Last Will & Testament
What you have earned and saved over a lifetime of hard work means a lot to you. Your Last Will and Testament, more commonly known as a Will, is essential to ensuring that your decisions are honored after you are gone. A Will allows you to provide, in an enforceable way, how and to whom your wealth will pass upon your death.
You may not be aware of this, but if you don’t have a Will, the state will determine who receives your assets. Read more on this here.
If you have children under the age of 18, it is critical that you have a Will. If you were to die and leave your child parentless, someone else would have to provide care and guidance. Through your Will, you get to choose who this person is. If you fail to have a Will, you leave it to a judge to decide who the child’s guardian will be.
Creating a Will allows you to leave your property to whomever you wish. You can make sure that the right people or charities get the right amount at the right time in the right way.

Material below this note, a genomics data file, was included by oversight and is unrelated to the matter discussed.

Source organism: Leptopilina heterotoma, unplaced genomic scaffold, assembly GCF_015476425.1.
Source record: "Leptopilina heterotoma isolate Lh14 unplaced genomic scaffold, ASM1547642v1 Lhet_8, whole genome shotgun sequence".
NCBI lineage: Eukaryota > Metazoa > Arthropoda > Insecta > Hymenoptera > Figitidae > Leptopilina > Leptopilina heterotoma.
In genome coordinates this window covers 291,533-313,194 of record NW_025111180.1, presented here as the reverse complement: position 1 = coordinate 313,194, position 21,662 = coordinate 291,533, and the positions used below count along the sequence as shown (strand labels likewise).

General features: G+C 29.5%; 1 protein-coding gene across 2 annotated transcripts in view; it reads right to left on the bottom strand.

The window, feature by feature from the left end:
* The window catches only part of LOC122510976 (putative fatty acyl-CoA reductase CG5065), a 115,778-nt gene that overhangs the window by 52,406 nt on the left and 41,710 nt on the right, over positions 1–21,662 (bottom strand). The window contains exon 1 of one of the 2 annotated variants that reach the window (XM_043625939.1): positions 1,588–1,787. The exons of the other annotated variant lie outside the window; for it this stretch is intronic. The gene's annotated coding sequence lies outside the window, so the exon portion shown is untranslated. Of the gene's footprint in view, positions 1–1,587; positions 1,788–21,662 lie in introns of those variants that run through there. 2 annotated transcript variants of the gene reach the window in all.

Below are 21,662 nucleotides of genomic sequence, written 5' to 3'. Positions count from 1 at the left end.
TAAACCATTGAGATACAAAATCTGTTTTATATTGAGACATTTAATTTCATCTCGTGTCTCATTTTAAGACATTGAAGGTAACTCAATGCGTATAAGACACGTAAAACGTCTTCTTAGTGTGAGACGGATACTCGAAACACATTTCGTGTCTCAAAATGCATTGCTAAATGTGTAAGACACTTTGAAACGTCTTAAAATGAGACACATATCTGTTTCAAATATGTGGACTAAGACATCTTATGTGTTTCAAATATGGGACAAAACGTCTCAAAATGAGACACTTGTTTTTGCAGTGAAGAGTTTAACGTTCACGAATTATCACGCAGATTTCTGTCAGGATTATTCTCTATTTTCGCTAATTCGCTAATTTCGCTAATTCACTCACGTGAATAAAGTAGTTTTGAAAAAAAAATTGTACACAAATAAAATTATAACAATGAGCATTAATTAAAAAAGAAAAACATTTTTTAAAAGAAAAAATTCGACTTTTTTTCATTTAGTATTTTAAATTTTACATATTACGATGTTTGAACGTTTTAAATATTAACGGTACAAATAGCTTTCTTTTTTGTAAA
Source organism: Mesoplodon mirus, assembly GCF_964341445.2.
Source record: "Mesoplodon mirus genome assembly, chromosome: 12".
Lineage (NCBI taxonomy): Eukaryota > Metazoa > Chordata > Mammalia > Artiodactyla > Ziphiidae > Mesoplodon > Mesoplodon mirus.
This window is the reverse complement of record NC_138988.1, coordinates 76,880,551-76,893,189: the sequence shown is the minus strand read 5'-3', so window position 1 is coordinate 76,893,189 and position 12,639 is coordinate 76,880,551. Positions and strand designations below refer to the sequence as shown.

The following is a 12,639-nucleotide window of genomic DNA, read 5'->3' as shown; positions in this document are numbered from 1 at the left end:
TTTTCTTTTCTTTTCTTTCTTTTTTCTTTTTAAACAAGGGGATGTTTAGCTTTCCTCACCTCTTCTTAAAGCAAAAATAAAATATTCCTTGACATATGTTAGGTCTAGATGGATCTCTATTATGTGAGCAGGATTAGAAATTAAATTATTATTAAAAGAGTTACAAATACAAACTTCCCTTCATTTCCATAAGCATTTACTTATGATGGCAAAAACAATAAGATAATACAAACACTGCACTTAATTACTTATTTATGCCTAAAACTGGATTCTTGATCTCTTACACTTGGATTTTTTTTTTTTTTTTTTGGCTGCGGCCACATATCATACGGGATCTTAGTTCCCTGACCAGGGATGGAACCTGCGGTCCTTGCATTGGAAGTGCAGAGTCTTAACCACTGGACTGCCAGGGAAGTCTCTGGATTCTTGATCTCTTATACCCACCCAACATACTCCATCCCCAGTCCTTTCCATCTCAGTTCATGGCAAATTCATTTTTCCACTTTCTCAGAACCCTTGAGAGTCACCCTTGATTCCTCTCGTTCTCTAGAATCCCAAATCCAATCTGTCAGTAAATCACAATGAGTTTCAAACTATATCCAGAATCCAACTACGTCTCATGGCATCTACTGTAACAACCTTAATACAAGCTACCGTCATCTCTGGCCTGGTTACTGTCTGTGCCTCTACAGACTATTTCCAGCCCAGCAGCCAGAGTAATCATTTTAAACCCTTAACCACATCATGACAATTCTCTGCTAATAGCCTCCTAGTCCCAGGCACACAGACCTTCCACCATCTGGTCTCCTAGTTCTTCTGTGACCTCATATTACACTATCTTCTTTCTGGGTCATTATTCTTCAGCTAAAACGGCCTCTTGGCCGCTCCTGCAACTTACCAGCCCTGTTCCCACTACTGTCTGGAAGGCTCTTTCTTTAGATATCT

In your Will, you name your executor—the person who will manage your affairs after your death. The responsibilities of your executor includes paying all your outstanding taxes and debts, and making distributions to those entitled to share in your estate.
If you have disabled beneficiaries for whom you need to make special arrangements, you can include a third party supplemental needs trust in your Will. You can also make provisions for an income-only trust, a life use, or installment distributions to a beneficiary as they obtain preset ages (example: ½ at age 30 and ½ at age 35).
Thinking about doing your Will online? Read this before you do.